- Created by: mtgriffiths
- Created on: 07-04-16 17:21
Measuring Atomic Mass
Mass spectrometry can be used to find the relative atomic mass, relative molecular mass, relative isotopic abundance and molecular structure.
There are 5 steps in a mass spectrometer:
1. Vaporisation: The sample is tyrned into gas (vaporised) using an electrical heater.
2. Ionisation: The gas particles are bombarded with high-energy electrons to ionise them. Electrons are knocked off of the particles, leaving positve ions.
3. Acceleration: The positive ions are accelerated by an electric field.
4. Defelction: The positive ions' paths are altered with a magnetic field. Lighter ions have less momentum and are deflected more than heavier ions. For a given magnetic field, only ions with a particular mass/charge ration make it to the detector.
5. Detection: The magnetic field strength is slowly increased. As this happens, different ions (ones with a higher mass/ratio) can reach the detector. As ions hit the detector they cause a current to flow. The bigger the current produced the more of that isotope was present in the sample.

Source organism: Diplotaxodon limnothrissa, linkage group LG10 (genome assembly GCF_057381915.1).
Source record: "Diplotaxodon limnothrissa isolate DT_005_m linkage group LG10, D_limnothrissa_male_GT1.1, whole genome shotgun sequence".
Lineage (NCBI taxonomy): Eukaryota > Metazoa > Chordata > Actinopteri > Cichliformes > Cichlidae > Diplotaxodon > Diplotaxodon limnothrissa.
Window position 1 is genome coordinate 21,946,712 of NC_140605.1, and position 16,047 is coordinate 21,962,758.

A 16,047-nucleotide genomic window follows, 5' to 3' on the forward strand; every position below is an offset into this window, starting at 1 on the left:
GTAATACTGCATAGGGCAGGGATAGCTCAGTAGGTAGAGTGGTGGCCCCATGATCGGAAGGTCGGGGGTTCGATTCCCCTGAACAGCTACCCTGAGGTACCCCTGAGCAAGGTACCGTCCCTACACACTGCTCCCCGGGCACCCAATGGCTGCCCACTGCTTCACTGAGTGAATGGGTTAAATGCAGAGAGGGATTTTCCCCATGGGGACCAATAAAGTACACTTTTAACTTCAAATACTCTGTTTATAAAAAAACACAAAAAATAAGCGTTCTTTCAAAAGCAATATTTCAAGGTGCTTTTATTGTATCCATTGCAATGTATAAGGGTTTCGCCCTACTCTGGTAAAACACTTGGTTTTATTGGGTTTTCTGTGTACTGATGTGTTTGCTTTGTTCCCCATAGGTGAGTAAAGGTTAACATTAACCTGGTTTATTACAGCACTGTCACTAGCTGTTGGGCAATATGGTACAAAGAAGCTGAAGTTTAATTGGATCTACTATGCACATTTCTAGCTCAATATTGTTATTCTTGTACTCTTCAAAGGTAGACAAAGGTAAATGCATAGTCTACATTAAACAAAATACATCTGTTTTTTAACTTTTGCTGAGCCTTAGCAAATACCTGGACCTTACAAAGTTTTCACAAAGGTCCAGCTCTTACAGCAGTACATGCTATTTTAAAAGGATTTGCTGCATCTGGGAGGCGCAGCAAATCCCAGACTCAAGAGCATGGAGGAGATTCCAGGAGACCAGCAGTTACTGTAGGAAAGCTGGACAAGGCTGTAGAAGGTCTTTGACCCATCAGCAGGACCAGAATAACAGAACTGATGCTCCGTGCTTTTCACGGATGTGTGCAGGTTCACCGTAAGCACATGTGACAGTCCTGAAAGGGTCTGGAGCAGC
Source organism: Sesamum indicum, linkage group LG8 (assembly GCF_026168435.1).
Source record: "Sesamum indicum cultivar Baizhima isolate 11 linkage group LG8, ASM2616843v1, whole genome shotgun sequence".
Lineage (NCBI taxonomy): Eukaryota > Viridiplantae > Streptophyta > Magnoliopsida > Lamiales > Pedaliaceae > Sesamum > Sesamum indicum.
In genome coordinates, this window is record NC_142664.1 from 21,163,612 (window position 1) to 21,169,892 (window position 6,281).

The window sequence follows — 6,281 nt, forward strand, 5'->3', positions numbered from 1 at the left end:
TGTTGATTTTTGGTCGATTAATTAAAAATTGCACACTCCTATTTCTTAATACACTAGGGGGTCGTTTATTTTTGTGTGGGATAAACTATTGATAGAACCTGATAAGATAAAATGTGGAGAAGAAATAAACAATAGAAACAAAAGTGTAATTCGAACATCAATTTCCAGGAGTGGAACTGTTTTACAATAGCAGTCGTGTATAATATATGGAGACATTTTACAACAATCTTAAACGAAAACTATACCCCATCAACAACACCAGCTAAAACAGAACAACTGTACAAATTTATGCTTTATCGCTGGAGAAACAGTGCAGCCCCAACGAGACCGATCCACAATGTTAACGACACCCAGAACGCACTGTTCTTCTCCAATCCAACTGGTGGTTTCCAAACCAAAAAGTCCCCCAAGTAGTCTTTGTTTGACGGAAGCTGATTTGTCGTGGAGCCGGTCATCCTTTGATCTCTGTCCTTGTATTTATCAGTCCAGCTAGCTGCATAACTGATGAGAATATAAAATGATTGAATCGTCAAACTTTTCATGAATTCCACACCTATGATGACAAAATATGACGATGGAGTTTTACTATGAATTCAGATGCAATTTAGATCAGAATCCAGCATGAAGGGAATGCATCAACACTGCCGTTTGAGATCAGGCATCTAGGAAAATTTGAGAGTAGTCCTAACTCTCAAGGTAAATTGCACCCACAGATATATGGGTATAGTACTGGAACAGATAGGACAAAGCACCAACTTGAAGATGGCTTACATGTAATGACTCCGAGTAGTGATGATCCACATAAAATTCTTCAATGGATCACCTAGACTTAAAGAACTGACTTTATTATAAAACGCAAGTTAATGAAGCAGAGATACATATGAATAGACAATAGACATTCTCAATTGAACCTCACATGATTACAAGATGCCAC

Interpreting Mass Spectra
If the sample passed through the mass spectrometer is an element, each line will represent a different isotope of the element.
The y-axis gives the abundance of ions, often as a percentage.
For an element, the heigthof each peak gives the relative isotopic abundance
The x-axis units are given as a 'mass/charge' ratio.
Since the charge on the ions is mostly 1+, you can often assume the x-axis is simply the relative isotopic mass.
Calculating Relative Atomic Mass
1. For each peak, read the % relative isotopic abundance from the y-axis and the relative isotopic mass from the x-axis. Multiply them together to get the total mass for each isotope.
2. Add up these totals.
3. Divide by 100 since % were used.
4. If the relative abundance is not given as a %, the total abundance may not add up to 100. In this case just divide by the total relative abundance instead of 100.
Calcualting Relative Molecular Mass
A molecualr ion, M+(g), is formed when the bombarding electrons remove 1 electron from the molecule.
This gives the peak in the spectrum with the highest mass and furthest to the right beside isotopes.
The mass of M+ gives Mr for the molecule.
But bombarding with electrons makes some molecules break up into fragments.
These all show up on the mass spectrum, making a fragmentation pattern.
Fragmentation patterns can be used to identify molecules and even their structure.
Mass spectrum: A chart produced by a mass spectrometer giving information on relative isotopic mass and relative abundance of isotopes.
Relative isotopic abundance: The amount of each isotope present in a sample.